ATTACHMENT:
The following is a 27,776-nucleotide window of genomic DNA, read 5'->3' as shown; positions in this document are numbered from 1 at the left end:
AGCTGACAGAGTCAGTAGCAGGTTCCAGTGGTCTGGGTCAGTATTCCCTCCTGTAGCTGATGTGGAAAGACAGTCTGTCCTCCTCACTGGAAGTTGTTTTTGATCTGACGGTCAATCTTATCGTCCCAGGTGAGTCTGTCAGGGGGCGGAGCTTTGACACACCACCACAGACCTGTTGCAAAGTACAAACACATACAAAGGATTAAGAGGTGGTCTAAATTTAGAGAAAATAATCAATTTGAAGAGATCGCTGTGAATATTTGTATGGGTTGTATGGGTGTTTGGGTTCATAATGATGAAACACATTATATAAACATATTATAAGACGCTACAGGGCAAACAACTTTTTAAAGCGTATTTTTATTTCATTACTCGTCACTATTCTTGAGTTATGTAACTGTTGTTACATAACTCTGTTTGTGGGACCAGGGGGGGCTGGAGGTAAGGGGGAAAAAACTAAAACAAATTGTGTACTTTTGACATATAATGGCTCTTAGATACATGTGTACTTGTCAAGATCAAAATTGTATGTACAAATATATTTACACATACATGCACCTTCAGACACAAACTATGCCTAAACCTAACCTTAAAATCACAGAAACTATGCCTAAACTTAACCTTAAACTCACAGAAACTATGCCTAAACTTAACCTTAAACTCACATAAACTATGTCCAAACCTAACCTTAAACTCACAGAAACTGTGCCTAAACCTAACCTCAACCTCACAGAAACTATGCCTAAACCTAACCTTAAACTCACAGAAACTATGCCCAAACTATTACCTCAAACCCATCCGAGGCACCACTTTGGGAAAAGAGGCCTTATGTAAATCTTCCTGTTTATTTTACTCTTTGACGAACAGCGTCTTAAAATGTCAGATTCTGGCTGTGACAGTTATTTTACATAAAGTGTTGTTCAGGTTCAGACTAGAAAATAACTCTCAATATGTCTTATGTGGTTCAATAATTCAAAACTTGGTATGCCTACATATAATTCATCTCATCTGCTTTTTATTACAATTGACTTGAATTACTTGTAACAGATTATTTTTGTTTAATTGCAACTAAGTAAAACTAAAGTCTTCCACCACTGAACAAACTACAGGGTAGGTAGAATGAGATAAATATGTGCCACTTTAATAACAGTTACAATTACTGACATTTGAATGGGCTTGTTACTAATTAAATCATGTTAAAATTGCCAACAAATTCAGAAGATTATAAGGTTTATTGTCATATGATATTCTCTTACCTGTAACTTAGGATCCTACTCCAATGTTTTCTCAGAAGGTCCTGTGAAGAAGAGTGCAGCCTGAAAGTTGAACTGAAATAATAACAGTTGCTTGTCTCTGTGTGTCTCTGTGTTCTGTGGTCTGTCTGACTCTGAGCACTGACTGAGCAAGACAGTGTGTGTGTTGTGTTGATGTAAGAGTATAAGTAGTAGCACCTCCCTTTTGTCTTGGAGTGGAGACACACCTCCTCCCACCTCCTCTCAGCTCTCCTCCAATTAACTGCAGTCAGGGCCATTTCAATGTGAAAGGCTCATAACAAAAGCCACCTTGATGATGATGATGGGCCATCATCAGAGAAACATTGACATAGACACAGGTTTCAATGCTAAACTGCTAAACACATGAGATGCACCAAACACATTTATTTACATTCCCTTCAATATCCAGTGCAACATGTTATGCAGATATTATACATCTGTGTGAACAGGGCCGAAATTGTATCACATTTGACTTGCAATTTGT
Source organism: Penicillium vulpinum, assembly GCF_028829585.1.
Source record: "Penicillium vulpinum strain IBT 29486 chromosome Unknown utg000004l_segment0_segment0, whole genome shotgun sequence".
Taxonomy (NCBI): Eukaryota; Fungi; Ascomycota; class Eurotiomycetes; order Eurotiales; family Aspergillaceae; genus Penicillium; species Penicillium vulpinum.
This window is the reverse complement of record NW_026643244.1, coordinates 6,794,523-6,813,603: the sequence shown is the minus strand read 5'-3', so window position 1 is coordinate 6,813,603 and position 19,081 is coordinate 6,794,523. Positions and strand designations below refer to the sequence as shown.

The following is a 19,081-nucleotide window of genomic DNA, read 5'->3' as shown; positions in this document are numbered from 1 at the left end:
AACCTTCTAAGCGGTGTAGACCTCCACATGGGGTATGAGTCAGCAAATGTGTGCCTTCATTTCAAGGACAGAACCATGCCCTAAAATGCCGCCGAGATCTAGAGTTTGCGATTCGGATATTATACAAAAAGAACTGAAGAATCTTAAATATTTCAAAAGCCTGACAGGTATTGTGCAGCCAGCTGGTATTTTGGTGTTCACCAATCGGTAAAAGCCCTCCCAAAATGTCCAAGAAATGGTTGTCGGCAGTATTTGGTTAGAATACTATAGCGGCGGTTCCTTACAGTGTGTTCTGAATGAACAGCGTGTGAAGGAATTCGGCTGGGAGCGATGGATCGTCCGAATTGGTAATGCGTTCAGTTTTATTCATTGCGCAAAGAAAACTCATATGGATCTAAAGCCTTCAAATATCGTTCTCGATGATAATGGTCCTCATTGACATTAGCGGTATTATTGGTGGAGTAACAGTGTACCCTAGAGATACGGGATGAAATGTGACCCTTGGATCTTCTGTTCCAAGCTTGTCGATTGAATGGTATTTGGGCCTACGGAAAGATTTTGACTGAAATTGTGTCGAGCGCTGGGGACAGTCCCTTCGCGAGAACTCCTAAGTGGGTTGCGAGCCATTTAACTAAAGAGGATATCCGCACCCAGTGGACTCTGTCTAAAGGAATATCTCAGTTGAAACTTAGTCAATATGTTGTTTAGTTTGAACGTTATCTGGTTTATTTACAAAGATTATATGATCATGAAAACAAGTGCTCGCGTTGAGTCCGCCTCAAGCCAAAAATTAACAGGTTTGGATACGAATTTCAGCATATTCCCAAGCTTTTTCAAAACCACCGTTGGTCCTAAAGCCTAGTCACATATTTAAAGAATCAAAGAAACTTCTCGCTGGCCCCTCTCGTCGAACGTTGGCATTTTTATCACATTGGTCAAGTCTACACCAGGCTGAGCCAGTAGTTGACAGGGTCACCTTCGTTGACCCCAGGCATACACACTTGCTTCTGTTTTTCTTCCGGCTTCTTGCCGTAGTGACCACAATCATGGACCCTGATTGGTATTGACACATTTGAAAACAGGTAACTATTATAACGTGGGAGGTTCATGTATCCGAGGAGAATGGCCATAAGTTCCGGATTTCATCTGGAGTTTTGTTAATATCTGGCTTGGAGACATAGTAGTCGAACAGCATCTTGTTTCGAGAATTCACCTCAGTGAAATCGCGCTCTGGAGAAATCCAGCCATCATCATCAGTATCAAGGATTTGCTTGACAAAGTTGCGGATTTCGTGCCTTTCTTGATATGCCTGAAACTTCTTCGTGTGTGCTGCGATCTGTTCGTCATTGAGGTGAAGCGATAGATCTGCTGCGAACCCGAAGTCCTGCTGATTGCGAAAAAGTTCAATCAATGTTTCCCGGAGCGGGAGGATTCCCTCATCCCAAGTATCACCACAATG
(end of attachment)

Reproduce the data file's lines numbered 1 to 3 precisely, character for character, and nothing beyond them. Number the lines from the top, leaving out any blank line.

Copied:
The following is a 27,776-nucleotide window of genomic DNA, read 5'->3' as shown; positions in this document are numbered from 1 at the left end:
AGCTGACAGAGTCAGTAGCAGGTTCCAGTGGTCTGGGTCAGTATTCCCTCCTGTAGCTGATGTGGAAAGACAGTCTGTCCTCCTCACTGGAAGTTGTTTTTGATCTGACGGTCAATCTTATCGTCCCAGGTGAGTCTGTCAGGGGGCGGAGCTTTGACACACCACCACAGACCTGTTGCAAAGTACAAACACATACAAAGGATTAAGAGGTGGTCTAAATTTAGAGAAAATAATCAATTTGAAGAGATCGCTGTGAATATTTGTATGGGTTGTATGGGTGTTTGGGTTCATAATGATGAAACACATTATATAAACATATTATAAGACGCTACAGGGCAAACAACTTTTTAAAGCGTATTTTTATTTCATTACTCGTCACTATTCTTGAGTTATGTAACTGTTGTTACATAACTCTGTTTGTGGGACCAGGGGGGGCTGGAGGTAAGGGGGAAAAAACTAAAACAAATTGTGTACTTTTGACATATAATGGCTCTTAGATACATGTGTACTTGTCAAGATCAAAATTGTATGTACAAATATATTTACACATACATGCACCTTCAGACACAAACTATGCCTAAACCTAACCTTAAAATCACAGAAACTATGCCTAAACTTAACCTTAAACTCACAGAAACTATGCCTAAACTTAACCTTAAACTCACATAAACTATGTCCAAACCTAACCTTAAACTCACAGAAACTGTGCCTAAACCTAACCTCAACCTCACAGAAACTATGCCTAAACCTAACCTTAAACTCACAGAAACTATGCCCAAACTATTACCTCAAACCCATCCGAGGCACCACTTTGGGAAAAGAGGCCTTATGTAAATCTTCCTGTTTATTTTACTCTTTGACGAACAGCGTCTTAAAATGTCAGATTCTGGCTGTGACAGTTATTTTACATAAAGTGTTGTTCAGGTTCAGACTAGAAAATAACTCTCAATATGTCTTATGTGGTTCAATAATTCAAAACTTGGTATGCCTACATATAATTCATCTCATCTGCTTTTTATTACAATTGACTTGAATTACTTGTAACAGATTATTTTTGTTTAATTGCAACTAAGTAAAACTAAAGTCTTCCACCACTGAACAAACTACAGGGTAGGTAGAATGAGATAAATATGTGCCACTTTAATAACAGTTACAATTACTGACATTTGAATGGGCTTGTTACTAATTAAATCATGTTAAAATTGCCAACAAATTCAGAAGATTATAAGGTTTATTGTCATATGATATTCTCTTACCTGTAACTTAGGATCCTACTCCAATGTTTTCTCAGAAGGTCCTGTGAAGAAGAGTGCAGCCTGAAAGTTGAACTGAAATAATAACAGTTGCTTGTCTCTGTGTGTCTCTGTGTTCTGTGGTCTGTCTGACTCTGAGCACTGACTGAGCAAGACAGTGTGTGTGTTGTGTTGATGTAAGAGTATAAGTAGTAGCACCTCCCTTTTGTCTTGGAGTGGAGACACACCTCCTCCCACCTCCTCTCAGCTCTCCTCCAATTAACTGCAGTCAGGGCCATTTCAATGTGAAAGGCTCATAACAAAAGCCACCTTGATGATGATGATGGGCCATCATCAGAGAAACATTGACATAGACACAGGTTTCAATGCTAAACTGCTAAACACATGAGATGCACCAAACACATTTATTTACATTCCCTTCAATATCCAGTGCAACATGTTATGCAGATATTATACATCTGTGTGAACAGGGCCGAAATTGTATCACATTTGACTTGCAATTTGT
Source organism: Penicillium vulpinum, assembly GCF_028829585.1.